This year Addaction celebrates its 50th anniversary and to commemorate the event, they are holding a series of lectures, of which this, given by Professor David Nutt on why we should decriminalise personal possession of all drugs, is the first. By Harry Shapiro.
It all started for Addaction on 24th February 1967 when Mollie Craven, mother of a heroin user, wrote a letter to The Guardian to help launch the Association for the Prevention of Addiction (APA)
At the time, drug culture was hitting the headlines as pop stars became caught up in controversy. Twelve days before Mollie’s letter appeared, Keith Richards and Mick Jagger were arrested following a sting operation orchestrated by The News of the World. In June, loveable mop top McCartney admitted to having taken LSD while on 1st July the sentencing of The Stones prompted William Rees-Mogg then editor of The Times to pen the famous editorial ‘Who Breaks A Butterfly On A Wheel’ criticising the sentencing as simply revenge because the defendants were young celebrities. And on 24th July that same paper ran a full page ad paid for by The Beatles and signed by many of the great and the good from all walks of life to declare the immorality of the cannabis laws. Since the first Dangerous Drugs Act 1920, all drugs were treated the same in law and it was only when the Misuse of Drugs Act came into force in 1973 that drugs were classified in the ABC harm categories.
The sixties have been either praised or condemned as the start of the ‘Permissive Society’, but that certainly did not apply to drugs. The laws on gambling and censorship were relaxed; the lives of women were improved by The Abortion Act, Equal Pay Act and reform of the divorce laws; racial discrimination was beginning to be addressed in law, the draconian law against homosexual acts was repealed and hanging abolished. Yet amphetamines and LSD were controlled, allowing premises to be used for cannabis smoking was outlawed and drug offence convictions soared.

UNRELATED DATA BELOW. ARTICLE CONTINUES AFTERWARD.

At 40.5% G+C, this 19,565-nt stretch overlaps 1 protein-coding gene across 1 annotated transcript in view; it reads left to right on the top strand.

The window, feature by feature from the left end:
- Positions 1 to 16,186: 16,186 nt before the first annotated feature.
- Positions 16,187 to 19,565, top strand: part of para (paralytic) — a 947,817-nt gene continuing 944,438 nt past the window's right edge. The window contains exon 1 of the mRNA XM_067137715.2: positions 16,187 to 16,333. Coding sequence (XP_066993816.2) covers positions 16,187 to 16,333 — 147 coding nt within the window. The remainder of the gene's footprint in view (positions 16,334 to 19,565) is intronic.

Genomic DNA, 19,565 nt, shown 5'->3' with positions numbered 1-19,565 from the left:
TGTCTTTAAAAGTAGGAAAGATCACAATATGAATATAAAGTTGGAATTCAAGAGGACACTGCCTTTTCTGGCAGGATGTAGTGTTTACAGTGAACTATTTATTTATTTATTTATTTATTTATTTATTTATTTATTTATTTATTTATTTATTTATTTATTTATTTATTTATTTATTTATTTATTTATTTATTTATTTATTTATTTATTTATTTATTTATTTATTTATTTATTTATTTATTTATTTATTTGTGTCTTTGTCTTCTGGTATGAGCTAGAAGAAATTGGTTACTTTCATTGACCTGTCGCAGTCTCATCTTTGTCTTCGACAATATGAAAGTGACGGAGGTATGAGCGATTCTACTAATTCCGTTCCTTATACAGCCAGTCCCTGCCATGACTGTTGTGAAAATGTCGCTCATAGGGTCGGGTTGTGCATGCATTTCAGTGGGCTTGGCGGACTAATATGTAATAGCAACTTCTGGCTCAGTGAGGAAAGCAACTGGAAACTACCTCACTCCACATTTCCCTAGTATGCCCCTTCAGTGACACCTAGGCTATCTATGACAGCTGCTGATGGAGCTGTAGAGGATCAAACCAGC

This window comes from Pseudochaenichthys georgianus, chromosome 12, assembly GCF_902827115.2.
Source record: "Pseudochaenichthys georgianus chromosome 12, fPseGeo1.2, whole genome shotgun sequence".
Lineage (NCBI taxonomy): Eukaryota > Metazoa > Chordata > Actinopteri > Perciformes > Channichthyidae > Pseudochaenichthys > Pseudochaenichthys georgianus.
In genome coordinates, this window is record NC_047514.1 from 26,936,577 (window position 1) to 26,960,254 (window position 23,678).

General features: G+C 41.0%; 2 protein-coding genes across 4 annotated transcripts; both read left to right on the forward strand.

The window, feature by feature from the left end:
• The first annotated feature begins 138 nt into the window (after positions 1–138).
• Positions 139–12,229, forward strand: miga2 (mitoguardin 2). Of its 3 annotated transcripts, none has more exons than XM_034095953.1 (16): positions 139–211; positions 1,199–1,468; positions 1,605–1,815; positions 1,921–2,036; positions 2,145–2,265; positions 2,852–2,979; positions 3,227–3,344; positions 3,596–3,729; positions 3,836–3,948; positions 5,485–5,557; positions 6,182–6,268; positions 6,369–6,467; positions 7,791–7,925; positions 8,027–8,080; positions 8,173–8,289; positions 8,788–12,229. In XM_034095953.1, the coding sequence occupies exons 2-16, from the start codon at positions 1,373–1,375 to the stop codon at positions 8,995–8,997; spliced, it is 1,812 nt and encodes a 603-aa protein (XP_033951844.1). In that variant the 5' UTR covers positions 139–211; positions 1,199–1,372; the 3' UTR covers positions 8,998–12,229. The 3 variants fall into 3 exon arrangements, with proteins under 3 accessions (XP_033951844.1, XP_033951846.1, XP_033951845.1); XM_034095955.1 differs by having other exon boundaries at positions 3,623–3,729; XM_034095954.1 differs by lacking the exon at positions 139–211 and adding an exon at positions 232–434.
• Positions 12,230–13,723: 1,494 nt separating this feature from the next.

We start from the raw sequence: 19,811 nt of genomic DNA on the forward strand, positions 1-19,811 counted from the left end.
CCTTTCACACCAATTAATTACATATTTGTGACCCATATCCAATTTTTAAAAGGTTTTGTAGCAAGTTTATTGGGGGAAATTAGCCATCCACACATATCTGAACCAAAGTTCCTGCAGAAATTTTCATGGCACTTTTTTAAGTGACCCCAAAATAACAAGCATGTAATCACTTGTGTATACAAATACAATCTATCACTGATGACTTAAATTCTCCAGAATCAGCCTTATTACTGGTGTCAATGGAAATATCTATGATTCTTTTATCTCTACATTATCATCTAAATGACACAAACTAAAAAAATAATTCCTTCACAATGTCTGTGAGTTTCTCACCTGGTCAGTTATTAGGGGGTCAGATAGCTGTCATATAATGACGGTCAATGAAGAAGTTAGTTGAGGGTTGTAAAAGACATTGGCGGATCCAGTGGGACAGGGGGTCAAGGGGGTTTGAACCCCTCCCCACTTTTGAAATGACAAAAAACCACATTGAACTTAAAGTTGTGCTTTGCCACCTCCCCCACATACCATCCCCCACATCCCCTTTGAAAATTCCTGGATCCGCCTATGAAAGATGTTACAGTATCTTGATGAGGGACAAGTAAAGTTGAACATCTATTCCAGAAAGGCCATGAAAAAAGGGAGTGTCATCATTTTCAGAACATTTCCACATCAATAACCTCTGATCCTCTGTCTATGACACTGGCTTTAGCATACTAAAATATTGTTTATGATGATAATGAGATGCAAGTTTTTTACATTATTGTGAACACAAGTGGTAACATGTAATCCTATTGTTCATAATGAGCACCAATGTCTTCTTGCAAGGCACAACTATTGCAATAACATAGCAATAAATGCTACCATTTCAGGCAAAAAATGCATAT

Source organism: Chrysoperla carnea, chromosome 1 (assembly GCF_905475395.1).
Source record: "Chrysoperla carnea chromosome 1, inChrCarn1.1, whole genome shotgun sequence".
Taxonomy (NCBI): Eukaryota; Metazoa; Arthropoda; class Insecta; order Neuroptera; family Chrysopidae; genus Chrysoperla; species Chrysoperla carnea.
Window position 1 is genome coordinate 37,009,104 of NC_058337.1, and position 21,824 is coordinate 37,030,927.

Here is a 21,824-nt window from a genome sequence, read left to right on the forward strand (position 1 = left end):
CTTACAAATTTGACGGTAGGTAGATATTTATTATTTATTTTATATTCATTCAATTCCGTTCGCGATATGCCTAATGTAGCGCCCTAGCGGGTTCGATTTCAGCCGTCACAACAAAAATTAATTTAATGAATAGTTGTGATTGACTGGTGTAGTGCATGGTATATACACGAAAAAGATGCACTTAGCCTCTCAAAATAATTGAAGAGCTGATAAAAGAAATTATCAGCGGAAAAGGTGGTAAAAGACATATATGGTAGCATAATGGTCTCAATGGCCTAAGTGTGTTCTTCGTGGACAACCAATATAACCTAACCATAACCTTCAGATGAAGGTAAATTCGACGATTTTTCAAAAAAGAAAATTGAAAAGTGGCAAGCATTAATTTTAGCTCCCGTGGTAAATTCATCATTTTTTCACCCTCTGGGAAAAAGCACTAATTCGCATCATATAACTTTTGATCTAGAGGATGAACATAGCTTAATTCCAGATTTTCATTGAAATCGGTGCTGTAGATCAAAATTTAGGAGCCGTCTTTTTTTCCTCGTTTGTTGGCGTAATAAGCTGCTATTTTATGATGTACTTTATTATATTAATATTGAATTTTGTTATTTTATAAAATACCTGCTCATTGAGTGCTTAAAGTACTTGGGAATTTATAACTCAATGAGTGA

Apart from one brief moment, the direction of travel ever since has been to ban an ever growing list of substances, most recently any non-excluded psychoactive substance under the Psychoactive Substances Act. It is the contradictions and paradoxes of our approach to mood altering drugs including alcohol that Professor Nutt addressed in his talk. The key points have been well rehearsed; for example many would agree that for young people to have travel or career plans blighted by a criminal record for simple possession is disproportionate. Less convincing for me anyway, was the claim the alcohol industry has been a bulwark against drug law reform even if Diageo do apparently host a fortnightly booze fest for Parliamentarians at the Palace of Westminster. I think the industry is more likely to try and compete than restrict so I am more convinced by the rumour that Big Booze introduced alcopops to entice young people back to alcohol during the early years of rave culture when many venues were alcohol-free.
In fact, the rapid rise of e-cigarettes gives a hint of what might happen if, in our capitalist free market economy, there was a legal, regulated regime for recreational drug use. Early adopter small-scale entrepreneurs would enter the arena and if successful would be swallowed up by Mr Bigs – Pharma, Tobacco and Alcohol and maybe some new Bigs as well, as they would be the only companies with the resources to comply with the onerous product safety requirements that would overwhelm a smaller operation. In the USA, tobacco giant Reynolds has just submitted 450,000 pages of evidence to bring Camel snus (a smokeless tobacco product) to market.